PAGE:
Home From Exile, Shafiq Reconsidering Egyptian Presidential BidBy and
Ex-prime minister speaks to Dream Television late on Sunday
His daughters had feared he’d been detained after his return
A presidential hopeful who returned to Egypt from exile in recent days has backed away from plans to run in next year’s election, in which incumbent Abdel-Fattah El-Sisi is widely expected to seek a second term.
Ahmed Shafiq, a former prime minister who fled after losing the 2012 presidential runoff to the Muslim Brotherhood’s Mohamed Mursi, returned from the United Arab Emirates on Saturday evening. His whereabouts remained unknown for 24 hours, however, and his daughters said they feared he had been kidnapped by the authorities.
His lawyer, Dina Adly, later said on Facebook that she had seen the former air force pilot. Soon after, he spoke by telephone to Dream Television to say he was safe and had checked into a Cairo hotel.
Asked about his presidential bid, which was announced from exile on Nov. 29, Shafiq said he remained undecided. “Now, since I am in Egypt, I’ll examine whether it’s the logical choice or not,” he said.
Shafiq served under President Hosni Mubarak during the 2011 revolt that eventually ousted him. He would have offered the most serious challenge so far to El-Sisi, a former military chief who led the removal of the Brotherhood from power following protests in mid-2013.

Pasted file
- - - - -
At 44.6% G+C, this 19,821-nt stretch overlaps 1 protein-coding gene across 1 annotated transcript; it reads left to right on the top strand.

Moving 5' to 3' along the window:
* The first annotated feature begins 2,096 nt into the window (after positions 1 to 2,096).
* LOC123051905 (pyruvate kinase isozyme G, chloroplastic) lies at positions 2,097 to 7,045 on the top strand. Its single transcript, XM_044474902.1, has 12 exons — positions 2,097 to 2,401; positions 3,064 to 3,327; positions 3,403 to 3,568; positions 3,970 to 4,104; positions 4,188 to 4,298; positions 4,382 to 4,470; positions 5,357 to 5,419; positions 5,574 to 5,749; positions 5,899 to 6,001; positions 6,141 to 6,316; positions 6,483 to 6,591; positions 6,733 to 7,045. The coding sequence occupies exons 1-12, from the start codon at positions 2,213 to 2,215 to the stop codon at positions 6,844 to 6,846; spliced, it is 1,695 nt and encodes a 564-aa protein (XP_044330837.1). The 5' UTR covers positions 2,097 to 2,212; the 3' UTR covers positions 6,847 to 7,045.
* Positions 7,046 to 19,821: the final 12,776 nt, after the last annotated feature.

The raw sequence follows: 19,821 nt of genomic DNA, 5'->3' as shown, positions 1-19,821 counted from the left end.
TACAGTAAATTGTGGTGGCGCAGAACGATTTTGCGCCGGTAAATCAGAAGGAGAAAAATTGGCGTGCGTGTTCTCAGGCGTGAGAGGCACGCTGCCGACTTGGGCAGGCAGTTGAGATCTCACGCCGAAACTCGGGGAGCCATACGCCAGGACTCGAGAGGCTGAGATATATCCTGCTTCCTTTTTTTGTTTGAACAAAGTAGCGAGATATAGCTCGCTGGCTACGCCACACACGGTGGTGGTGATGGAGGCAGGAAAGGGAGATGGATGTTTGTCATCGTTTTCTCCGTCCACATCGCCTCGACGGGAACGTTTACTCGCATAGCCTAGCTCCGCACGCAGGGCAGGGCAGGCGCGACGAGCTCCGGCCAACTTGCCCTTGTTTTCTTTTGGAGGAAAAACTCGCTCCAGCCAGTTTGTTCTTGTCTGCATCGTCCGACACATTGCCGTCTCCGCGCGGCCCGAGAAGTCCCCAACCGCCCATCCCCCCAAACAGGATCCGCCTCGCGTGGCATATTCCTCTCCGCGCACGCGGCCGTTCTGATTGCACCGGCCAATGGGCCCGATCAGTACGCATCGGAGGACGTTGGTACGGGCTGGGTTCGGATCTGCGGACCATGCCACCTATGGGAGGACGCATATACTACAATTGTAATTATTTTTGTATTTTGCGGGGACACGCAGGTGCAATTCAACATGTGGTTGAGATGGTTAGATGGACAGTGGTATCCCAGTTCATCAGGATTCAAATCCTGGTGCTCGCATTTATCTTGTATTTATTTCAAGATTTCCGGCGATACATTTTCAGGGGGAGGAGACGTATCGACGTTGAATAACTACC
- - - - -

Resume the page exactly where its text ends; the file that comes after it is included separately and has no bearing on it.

El-Sisi won a presidential election the following year, vowing to restore stability to a country rocked by upheaval since 2011.
He’s failed so far to quell a militant insurgency based in the Sinai despite a crackdown on the opposition that’s killed hundreds of Brotherhood supporters and jailed thousands of others since Mursi’s ouster. An economic reform plan that helped Egypt to win a $12 billion International Monetary Fund loan has rallied foreign currency reserves, but has also worked to send inflation above 30 percent, deepening hardship in the largely impoverished country.
Only a few candidates have come forward so far for next year’s election. They include human rights lawyer Khaled Ali, whose bid may be curtailed by a possible legal case. Another is a little-known army colonel, Ahmed Konsowa, who announced his candidacy in a video the same night as Shafiq. He has not appeared in public since.